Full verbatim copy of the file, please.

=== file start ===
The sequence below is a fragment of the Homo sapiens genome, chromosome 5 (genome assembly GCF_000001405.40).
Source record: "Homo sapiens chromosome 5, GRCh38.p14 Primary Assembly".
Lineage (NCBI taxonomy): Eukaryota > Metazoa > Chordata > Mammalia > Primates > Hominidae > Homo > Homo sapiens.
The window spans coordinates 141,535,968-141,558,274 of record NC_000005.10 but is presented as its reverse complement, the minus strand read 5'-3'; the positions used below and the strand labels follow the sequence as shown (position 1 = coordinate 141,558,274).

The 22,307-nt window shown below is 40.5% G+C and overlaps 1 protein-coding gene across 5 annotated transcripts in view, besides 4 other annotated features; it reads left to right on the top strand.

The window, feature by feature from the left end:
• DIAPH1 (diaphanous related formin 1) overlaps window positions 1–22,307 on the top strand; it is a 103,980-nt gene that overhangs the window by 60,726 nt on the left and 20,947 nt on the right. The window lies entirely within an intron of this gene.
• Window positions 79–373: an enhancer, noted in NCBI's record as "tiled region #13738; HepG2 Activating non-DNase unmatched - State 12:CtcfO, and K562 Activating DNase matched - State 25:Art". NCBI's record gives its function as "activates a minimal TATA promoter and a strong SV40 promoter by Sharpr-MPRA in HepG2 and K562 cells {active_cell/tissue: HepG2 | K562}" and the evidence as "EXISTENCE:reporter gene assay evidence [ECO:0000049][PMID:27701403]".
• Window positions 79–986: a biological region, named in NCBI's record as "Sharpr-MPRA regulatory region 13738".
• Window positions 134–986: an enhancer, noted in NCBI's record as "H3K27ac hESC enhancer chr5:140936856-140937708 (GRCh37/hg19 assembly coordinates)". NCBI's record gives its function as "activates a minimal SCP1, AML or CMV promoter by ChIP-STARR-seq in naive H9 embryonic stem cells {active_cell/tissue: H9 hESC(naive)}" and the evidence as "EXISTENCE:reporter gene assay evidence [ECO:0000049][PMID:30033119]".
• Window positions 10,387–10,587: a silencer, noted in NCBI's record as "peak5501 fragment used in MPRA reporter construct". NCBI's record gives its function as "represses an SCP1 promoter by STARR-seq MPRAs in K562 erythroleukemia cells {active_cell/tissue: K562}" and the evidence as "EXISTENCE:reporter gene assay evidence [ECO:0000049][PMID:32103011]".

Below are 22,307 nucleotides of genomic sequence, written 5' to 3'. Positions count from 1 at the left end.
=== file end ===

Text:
The sequence below is a fragment of the Homo sapiens genome, chromosome 5 (genome assembly GCF_000001405.40).
Source record: "Homo sapiens chromosome 5, GRCh38.p14 Primary Assembly".
Lineage (NCBI taxonomy): Eukaryota > Metazoa > Chordata > Mammalia > Primates > Hominidae > Homo > Homo sapiens.
The window spans coordinates 141,535,968-141,558,274 of record NC_000005.10 but is presented as its reverse complement, the minus strand read 5'-3'; the positions used below and the strand labels follow the sequence as shown (position 1 = coordinate 141,558,274).

The 22,307-nt window shown below is 40.5% G+C and overlaps 1 protein-coding gene across 5 annotated transcripts in view, besides 4 other annotated features; it reads left to right on the top strand.

The window, feature by feature from the left end:
• DIAPH1 (diaphanous related formin 1) overlaps window positions 1–22,307 on the top strand; it is a 103,980-nt gene that overhangs the window by 60,726 nt on the left and 20,947 nt on the right. The window lies entirely within an intron of this gene.
• Window positions 79–373: an enhancer, noted in NCBI's record as "tiled region #13738; HepG2 Activating non-DNase unmatched - State 12:CtcfO, and K562 Activating DNase matched - State 25:Art". NCBI's record gives its function as "activates a minimal TATA promoter and a strong SV40 promoter by Sharpr-MPRA in HepG2 and K562 cells {active_cell/tissue: HepG2 | K562}" and the evidence as "EXISTENCE:reporter gene assay evidence [ECO:0000049][PMID:27701403]".
• Window positions 79–986: a biological region, named in NCBI's record as "Sharpr-MPRA regulatory region 13738".
• Window positions 134–986: an enhancer, noted in NCBI's record as "H3K27ac hESC enhancer chr5:140936856-140937708 (GRCh37/hg19 assembly coordinates)". NCBI's record gives its function as "activates a minimal SCP1, AML or CMV promoter by ChIP-STARR-seq in naive H9 embryonic stem cells {active_cell/tissue: H9 hESC(naive)}" and the evidence as "EXISTENCE:reporter gene assay evidence [ECO:0000049][PMID:30033119]".
• Window positions 10,387–10,587: a silencer, noted in NCBI's record as "peak5501 fragment used in MPRA reporter construct". NCBI's record gives its function as "represses an SCP1 promoter by STARR-seq MPRAs in K562 erythroleukemia cells {active_cell/tissue: K562}" and the evidence as "EXISTENCE:reporter gene assay evidence [ECO:0000049][PMID:32103011]".

Below are 22,307 nucleotides of genomic sequence, written 5' to 3'. Positions count from 1 at the left end.